In Search of That Tiny Slanted Mark

It would seem that with each passing day the Spanish diacritic, or accent mark, is disappearing more and more. Go out for a walk and you’ll see that it’s not uncommon to see street signs, ads and posters that are incorrectly written. Not to mention the absence of accents on capital letters, text messages and e-mails, among many others. I don’t know when exactly it was decided that the accent mark was optional, but ever since it’s being used less and less.

The other day I read about a group of young Latin Americans that has decided to embark on an “orthographic crusade.” Whenever they notice the absence of an accent mark, they correct it and post a note explaining why it is an orthographic mistake. Their blog, Los acentos perdidos (The Lost Accents), lays out their world vision. The group’s initiative is admirable, especially in a world where the diacritic is vanishing at the speed of light.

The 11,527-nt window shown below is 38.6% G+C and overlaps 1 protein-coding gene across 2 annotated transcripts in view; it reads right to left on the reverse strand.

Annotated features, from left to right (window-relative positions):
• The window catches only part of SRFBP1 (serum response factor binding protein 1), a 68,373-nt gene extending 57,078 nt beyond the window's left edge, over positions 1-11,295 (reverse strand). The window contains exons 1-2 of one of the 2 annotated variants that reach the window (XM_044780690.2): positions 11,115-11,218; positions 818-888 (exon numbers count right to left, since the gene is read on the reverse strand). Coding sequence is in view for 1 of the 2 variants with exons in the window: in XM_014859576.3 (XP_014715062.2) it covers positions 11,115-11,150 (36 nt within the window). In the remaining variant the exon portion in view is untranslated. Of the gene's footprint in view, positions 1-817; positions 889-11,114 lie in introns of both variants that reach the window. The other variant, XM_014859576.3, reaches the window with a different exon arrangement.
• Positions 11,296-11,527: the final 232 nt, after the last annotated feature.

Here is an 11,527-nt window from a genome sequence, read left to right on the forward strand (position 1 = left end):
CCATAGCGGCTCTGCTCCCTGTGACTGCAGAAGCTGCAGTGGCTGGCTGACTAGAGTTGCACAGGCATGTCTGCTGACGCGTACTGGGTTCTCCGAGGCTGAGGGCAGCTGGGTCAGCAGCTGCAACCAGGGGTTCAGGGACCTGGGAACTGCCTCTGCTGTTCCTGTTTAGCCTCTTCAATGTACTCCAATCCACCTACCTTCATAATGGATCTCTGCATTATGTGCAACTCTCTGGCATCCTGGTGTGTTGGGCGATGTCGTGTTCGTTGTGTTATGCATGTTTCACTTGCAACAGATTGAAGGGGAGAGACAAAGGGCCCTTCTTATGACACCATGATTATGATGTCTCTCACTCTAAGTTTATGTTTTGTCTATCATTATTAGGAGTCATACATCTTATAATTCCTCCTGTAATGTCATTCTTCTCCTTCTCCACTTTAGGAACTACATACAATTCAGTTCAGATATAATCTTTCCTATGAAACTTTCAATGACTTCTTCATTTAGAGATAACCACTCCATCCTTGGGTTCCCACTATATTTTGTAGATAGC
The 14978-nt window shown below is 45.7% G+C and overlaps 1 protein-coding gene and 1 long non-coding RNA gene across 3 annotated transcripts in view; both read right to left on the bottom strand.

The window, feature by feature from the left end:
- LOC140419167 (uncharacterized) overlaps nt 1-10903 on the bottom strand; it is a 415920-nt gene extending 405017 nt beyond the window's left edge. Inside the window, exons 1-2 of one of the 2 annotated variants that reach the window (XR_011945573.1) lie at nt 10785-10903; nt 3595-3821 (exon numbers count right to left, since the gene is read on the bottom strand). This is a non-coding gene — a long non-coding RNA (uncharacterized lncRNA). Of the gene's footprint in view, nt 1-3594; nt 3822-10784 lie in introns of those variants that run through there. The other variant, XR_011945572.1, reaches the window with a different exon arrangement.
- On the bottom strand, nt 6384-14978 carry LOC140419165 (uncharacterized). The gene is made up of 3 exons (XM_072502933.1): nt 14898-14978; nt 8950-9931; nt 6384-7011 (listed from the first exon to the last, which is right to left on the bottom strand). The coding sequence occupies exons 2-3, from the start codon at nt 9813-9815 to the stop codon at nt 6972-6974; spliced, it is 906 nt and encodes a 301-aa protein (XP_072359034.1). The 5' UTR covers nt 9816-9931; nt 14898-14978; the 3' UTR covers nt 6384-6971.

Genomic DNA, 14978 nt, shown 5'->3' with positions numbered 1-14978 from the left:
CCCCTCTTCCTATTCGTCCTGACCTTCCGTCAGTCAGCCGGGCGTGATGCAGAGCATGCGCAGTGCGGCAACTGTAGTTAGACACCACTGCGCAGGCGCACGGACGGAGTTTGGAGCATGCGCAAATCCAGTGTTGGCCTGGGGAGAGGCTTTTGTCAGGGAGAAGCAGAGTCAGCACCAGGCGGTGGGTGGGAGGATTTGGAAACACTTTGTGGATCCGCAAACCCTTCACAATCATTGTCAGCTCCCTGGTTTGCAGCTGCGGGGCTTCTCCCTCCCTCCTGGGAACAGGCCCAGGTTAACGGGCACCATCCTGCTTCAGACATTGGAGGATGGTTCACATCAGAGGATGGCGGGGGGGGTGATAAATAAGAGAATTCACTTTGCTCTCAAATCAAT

As a result of this crusade, other people have decided to take matters into their own hands and go on the offensive against this wave of street misspelling. There’s been “diacritical markathons,” “punctuation crusades” and more. It’s nice to see that not everything goes unnoticed and that there are still people for whom orthographic mistakes are a form of visual pollution. And, what’s more, they actually take the time to fix the mistakes, turning the corrections into a playful, educational act.

At Trusted Translations, we take orthography very seriously, so don’t hesitate to contact us if you want to guarantee a product of the highest quality, with accents included!

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